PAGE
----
The firing of streets department head Bill Biro in February spilled over into Monday's city council meeting as Biro's attorney accused of having a vendetta against Biro.
During public comments, Avon resident David Mast questioned why a hearing officer, Brooklyn law director Scott Claussen, was hired for Biro's appeal of his firing.
Gerald Phillips, Biro's attorney, added that he had no input into the selection of Claussen, and that Biro had been denied due process because of it.
Phillips said that a "desperate" Smith had given Biro "impossible" tasks to pave the way for Biro's firing.
Smith jumped in then, shouting at Phillips, "Who gave (Biro) his job back when he begged for it?"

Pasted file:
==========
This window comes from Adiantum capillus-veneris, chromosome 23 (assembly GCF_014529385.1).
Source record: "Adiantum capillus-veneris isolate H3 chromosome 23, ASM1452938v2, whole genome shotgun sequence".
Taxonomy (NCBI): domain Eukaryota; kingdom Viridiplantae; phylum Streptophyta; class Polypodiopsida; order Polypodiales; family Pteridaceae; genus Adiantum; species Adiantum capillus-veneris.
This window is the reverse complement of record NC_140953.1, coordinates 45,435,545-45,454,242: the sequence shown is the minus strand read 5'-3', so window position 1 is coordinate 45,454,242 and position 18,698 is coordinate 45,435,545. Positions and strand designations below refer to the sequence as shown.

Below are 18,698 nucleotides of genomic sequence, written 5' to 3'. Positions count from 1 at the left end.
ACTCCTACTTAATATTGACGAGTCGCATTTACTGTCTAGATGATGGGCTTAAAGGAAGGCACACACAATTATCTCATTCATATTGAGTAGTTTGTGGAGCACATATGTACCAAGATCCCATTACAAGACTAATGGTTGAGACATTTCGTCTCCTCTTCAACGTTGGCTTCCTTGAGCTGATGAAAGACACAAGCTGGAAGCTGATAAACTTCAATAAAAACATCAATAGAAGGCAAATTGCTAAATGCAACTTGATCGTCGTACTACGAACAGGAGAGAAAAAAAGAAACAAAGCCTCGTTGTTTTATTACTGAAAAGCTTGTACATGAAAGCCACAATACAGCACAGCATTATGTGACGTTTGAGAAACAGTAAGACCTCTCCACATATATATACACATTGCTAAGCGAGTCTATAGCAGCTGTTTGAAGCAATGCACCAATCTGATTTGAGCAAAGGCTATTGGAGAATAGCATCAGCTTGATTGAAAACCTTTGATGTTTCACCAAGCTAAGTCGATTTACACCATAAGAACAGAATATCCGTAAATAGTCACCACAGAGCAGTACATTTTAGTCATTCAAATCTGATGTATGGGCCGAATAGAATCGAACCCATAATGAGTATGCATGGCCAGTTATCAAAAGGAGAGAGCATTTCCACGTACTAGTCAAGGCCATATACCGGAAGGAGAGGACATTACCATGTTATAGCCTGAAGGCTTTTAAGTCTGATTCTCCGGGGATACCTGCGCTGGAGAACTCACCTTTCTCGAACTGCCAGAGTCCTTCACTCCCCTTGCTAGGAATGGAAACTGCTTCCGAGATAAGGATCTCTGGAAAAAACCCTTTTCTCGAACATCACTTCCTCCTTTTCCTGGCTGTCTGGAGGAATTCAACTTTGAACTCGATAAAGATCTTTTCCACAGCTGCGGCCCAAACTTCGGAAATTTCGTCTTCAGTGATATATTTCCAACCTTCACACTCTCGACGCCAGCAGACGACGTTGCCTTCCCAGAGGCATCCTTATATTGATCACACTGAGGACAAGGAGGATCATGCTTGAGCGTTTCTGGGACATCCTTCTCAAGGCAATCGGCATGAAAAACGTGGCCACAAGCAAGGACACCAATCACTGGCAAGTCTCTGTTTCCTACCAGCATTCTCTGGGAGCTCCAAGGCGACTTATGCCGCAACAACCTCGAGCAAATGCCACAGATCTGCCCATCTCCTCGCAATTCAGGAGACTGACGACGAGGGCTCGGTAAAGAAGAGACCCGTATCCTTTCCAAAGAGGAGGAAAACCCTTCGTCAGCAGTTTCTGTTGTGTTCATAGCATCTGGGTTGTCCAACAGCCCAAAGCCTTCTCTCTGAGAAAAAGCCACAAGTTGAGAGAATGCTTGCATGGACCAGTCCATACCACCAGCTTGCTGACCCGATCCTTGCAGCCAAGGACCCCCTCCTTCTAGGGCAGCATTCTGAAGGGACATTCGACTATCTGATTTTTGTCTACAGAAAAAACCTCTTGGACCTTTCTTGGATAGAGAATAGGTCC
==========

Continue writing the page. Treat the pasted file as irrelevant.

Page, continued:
According to a 2010 "last-chance" agreement between Biro and the city, released by Smith after Monday's meeting at the request of media, Biro had committed an unspecified violation of city policy on April 19, 2010.
In order to keep his job, the agreement said, Biro had to be monitored by a substance abuse professional, comply with all recommended treatment and submit to drug and alcohol testing. Biro was also suspended for 60 days without pay.
The circumstances of Biro's dismissal in February were not released.
Phillips, who said he had 138 letters of support for Biro, said Smith had fired Biro to appoint a friend, "rumored to be" .
Jensen replied to Phillips, "That would make you a liar."
After the meeting, Jensen, a part-owner of , said that he had "never been approached about nor discussed with anyone" being hired as streets superintendent.
Phillips also accused Smith of being "politically motivated" in the firing of Biro, saying that Smith should resign as mayor and that there would be a recall petition.